Debate needed on exit-polls strategy
In a free and pluralistic society like Hong Kong's, a debate about whether there is a need to regulate election-related opinion polls should not raise eyebrows. But when the call comes from a senior official of the central government's liaison office, it strikes a raw nerve. Hao Tiechuan, the director in charge of publicity, culture and sports development there suggested in a newspaper article that a ban on opinion polls in the run-up to a ballot could prevent political parties or candidates from making use of the findings to influence voters. The legislature, he said, could consider appropriate regulation.
Hao may have a point. At present, electoral guidelines prohibit the release of exit poll results until the ballot has closed. But there are no restrictions on pre-election day polls. The argument for restrictions is that such surveys can influence as well as just reflect public opinion, thereby affecting voting behaviour. The recent chief executive election saw a wealth of opinion polls on candidates' popularity. With the Legislative Council elections due in September, the question of whether regulation is needed warrants a serious debate.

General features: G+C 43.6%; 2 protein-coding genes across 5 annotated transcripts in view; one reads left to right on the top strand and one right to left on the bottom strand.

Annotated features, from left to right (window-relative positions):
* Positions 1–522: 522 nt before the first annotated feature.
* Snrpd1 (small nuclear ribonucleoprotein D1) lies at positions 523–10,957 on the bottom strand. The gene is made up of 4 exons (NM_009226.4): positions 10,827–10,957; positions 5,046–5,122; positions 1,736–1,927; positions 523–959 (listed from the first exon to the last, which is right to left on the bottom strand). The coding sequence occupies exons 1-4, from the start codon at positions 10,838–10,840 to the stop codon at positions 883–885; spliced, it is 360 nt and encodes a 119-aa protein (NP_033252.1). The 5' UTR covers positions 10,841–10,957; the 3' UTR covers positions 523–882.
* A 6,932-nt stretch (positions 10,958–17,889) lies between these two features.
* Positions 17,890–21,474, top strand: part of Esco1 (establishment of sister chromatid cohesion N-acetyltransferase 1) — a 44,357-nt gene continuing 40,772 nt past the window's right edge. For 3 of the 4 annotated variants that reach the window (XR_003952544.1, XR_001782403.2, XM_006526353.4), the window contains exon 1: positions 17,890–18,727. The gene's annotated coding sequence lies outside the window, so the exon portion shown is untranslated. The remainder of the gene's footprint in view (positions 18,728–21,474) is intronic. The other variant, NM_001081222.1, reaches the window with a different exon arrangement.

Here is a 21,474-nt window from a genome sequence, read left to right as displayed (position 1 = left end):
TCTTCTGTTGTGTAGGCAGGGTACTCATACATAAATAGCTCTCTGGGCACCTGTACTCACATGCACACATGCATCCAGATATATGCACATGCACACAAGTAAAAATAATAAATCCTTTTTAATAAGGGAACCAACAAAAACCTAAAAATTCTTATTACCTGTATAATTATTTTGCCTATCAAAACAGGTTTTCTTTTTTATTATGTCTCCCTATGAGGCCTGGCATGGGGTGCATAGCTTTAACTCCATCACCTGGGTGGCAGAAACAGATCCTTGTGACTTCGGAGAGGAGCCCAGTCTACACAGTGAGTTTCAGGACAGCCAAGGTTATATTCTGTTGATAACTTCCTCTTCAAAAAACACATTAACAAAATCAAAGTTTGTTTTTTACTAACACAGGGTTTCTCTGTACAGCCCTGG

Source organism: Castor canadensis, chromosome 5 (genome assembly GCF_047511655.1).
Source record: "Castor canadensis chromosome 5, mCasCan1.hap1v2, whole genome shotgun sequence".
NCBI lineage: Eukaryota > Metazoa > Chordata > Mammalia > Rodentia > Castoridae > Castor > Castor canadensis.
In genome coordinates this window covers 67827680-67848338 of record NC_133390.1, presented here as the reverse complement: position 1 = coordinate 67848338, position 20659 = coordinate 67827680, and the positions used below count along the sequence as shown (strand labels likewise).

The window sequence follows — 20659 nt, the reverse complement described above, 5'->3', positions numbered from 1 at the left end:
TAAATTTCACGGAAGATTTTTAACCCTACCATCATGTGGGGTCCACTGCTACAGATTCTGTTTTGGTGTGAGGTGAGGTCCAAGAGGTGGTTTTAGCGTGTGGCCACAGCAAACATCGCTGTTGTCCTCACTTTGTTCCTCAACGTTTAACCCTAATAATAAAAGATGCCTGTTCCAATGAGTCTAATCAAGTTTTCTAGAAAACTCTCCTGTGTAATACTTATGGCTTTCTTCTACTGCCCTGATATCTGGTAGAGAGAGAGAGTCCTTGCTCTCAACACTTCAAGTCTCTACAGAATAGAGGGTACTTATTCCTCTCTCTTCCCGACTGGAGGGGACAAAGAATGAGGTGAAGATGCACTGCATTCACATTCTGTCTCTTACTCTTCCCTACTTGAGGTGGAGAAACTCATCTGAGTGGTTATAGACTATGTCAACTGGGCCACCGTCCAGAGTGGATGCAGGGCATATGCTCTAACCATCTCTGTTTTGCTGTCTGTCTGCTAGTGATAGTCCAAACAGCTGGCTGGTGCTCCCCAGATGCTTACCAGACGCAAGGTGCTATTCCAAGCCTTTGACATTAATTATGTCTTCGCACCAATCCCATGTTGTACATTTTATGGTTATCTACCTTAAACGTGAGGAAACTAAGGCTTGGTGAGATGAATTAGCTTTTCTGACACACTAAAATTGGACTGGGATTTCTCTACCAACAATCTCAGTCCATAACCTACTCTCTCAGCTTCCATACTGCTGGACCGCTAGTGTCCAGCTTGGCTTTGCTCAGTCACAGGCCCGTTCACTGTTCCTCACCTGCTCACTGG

Unfortunately, Hao's suggestion raised concerns about whether he was voicing the central government's position. It also stirred fears that the liaison office is interfering with the city's internal affairs. This was not the first time Hao has been seen by some as crossing the line of 'one country, two systems'. The former academic came under fire recently for questioning pollster Robert Chung Ting-yiu's survey on people's Chinese identity. The strong public reaction to Hao's remarks shows people are still on their guard against any sign of erosion in one country and two systems. However, it should not be assumed that Hao's suggestion represents Beijing's official position. The question is whether Hong Kong people see the need to regulate surveys during elections. Pollster Chung has said he welcomes public discussion on the issue. He was concerned that voters would shun exit polls if they were worried the data would be passed to political parties for strategic canvassing on polling day. He said it would be good if the discussion concluded that exit polls, as well as pre-ballot surveys, should be subject to professional rules, although he doubted whether a free society like Hong Kong's would opt for that approach.
Some countries, such as Britain and Germany, have restrictions against releasing exit poll figures before the polling has concluded. Taiwan goes further, banning polls 10 days before the ballot. In the United States, however, exit poll results are often used to project winners while the ballot is still ongoing. The practice has led to criticism that exit polls can be manipulated to influence election results. A public consultation on the guidelines for Legco elections will close later this month. Hong Kong can draw reference from overseas as we explore the way forward.